Juan is sounding out words like a champ, however, and I usually leave his house feeling at peace with the tutoring process. Shortly after my last post about him, we had a not-so-good session in which he cried and said reading was hard, and I felt terrible for not realizing pre-tears that he was feeling pushed. He was also sick that day, and in retrospect, that seems to have been the main problem. The very next day, I went with some dread that we'd have another difficult session. But instead, he was animated and engaged, and by the time I pulled out his little red book (the one that had pushed him over the edge 24 hours earlier) he said, "I LOVE reading!" and soon after that he was standing on his kitchen chair, arms in the air, doing a victory dance over what an accomplished reader he is. I think this change in tune might have had something to do with the two very sweet little girls who were visiting that night. One way or the other, he's reading quite well with very little help, and we're both pleased. We have a lot of fun too. He's come around from his original "no games" stance, and when I read to him, he says, "oh, do the voice, do the voice!" and then giggles every time when I read in my goofy man-impression voice. (don't ask me to do it for you; I only do it for cute 5 year olds). Monday he asked if I thought maybe I could come over sometime and we could play with his toys. Tuesday he assured me (without consulting his parents) that I would be welcome to join his family and their guests for pizza if I wanted to do that instead of going home. :) So I guess we're friends. Also, the little girls are there at least once a week, and one has taken to sitting in my lap and participating for the whole tutoring time, even though she doesn't understand English (but I think she's starting to know colors). She enjoys the books and writing, and when we play a game, she's on my team. It works out fine.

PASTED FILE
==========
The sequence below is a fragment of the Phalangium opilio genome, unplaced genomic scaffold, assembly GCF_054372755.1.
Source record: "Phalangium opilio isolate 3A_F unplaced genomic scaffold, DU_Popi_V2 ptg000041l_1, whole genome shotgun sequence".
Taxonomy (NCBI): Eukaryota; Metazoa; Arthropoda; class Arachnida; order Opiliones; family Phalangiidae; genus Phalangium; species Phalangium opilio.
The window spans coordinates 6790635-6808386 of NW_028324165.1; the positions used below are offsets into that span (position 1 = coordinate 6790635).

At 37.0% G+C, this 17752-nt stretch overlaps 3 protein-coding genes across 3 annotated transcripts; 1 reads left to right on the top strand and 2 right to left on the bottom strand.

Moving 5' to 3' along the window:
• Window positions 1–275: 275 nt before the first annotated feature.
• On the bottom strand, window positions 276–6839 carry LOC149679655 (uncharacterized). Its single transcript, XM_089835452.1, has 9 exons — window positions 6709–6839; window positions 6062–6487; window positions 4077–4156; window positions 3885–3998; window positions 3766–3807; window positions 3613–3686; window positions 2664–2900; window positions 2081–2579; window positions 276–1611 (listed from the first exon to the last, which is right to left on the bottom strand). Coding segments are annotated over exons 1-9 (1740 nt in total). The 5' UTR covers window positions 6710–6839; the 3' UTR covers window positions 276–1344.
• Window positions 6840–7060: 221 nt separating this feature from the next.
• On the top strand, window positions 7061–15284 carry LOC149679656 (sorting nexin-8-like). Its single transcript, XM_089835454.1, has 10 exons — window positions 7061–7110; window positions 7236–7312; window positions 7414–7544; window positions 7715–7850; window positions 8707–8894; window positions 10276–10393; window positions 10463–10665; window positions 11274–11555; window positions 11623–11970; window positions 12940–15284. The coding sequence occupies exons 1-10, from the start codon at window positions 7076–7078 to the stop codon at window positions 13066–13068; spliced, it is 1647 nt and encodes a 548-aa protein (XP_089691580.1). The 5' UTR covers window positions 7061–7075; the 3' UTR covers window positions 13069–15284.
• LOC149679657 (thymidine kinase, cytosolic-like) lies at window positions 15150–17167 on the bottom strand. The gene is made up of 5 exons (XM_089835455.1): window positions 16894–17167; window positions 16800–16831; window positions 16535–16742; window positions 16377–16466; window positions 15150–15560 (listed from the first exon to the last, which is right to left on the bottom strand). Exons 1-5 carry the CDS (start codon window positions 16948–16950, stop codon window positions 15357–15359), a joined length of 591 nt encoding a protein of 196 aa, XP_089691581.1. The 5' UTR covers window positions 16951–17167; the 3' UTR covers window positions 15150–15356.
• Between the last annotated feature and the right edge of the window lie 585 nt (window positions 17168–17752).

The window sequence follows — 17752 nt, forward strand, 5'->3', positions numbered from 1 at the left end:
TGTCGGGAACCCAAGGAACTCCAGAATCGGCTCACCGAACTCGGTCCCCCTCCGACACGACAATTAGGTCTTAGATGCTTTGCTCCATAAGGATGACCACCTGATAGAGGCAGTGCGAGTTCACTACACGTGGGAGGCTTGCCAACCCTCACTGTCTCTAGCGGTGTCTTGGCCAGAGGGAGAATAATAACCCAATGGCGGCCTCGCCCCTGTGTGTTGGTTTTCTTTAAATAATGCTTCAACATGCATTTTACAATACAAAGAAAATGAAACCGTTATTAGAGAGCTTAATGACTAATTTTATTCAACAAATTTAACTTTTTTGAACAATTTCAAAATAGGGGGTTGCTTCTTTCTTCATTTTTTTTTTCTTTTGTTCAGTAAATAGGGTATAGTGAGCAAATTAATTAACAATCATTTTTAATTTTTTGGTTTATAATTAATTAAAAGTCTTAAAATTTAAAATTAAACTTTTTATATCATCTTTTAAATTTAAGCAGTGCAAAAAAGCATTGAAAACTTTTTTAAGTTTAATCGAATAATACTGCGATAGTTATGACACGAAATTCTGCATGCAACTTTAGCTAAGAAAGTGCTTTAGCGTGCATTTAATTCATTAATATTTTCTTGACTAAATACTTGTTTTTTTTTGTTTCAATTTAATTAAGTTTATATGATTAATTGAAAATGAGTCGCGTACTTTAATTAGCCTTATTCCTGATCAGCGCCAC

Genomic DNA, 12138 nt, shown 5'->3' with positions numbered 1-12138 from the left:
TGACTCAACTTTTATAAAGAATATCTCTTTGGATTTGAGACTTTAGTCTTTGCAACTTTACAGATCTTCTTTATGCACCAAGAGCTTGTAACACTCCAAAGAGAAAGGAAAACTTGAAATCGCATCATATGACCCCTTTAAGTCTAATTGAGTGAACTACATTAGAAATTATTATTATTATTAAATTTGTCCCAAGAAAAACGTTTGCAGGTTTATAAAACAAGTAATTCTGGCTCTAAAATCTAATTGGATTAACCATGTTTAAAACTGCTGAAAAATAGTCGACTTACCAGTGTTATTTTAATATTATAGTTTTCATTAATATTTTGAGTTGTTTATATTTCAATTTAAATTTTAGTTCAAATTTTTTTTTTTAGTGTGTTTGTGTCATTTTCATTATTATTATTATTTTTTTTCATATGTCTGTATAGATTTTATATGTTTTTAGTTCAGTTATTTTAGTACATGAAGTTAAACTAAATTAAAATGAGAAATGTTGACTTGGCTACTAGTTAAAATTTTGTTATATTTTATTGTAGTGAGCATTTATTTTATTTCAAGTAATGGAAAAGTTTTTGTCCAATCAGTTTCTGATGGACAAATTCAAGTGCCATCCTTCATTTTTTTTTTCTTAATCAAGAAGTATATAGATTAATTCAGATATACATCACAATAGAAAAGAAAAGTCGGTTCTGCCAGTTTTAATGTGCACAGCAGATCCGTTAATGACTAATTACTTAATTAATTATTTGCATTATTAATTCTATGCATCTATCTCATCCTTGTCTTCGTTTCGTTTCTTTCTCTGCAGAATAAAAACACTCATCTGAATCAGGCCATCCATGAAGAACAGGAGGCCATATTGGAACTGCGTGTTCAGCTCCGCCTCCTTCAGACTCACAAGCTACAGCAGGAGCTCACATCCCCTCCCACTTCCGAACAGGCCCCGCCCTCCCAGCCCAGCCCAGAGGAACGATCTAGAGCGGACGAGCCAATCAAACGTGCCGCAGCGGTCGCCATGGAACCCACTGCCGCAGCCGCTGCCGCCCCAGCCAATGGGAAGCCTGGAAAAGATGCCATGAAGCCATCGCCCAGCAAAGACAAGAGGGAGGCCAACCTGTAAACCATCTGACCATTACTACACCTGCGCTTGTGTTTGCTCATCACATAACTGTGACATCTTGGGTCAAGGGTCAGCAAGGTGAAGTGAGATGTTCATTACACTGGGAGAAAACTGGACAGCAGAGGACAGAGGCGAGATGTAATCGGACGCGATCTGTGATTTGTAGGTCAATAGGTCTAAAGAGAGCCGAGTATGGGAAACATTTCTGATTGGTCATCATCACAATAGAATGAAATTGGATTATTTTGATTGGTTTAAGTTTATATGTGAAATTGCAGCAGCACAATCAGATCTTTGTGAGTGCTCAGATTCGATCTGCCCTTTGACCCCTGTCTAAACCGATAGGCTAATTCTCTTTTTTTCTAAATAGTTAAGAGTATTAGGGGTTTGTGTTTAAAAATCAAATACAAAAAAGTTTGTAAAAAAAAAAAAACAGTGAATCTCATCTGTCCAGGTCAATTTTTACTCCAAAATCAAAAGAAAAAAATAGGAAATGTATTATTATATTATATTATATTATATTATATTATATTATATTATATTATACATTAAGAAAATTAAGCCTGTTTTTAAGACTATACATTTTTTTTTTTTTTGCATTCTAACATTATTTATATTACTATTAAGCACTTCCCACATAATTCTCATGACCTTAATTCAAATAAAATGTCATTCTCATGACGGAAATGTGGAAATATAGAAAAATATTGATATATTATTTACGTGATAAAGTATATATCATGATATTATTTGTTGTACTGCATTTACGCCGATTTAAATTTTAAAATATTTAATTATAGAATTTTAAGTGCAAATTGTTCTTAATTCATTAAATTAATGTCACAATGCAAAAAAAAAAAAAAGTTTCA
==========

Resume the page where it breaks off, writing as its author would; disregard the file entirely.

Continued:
I had an interview for Intel almost two weeks ago, and was supposed to have another one this week. It's been postponed indefinitely due to changes in their hiring priorities, but the manager said that as soon as he knows that they're still hiring for this position we will reschedule. He won't know for at least another two weeks. Last week I also submitted an application for a PhD position in Basel. Those are the most promising two long-term jobs I'm following at the moment.

Saturday, January 8, 2011

Five Little Peppers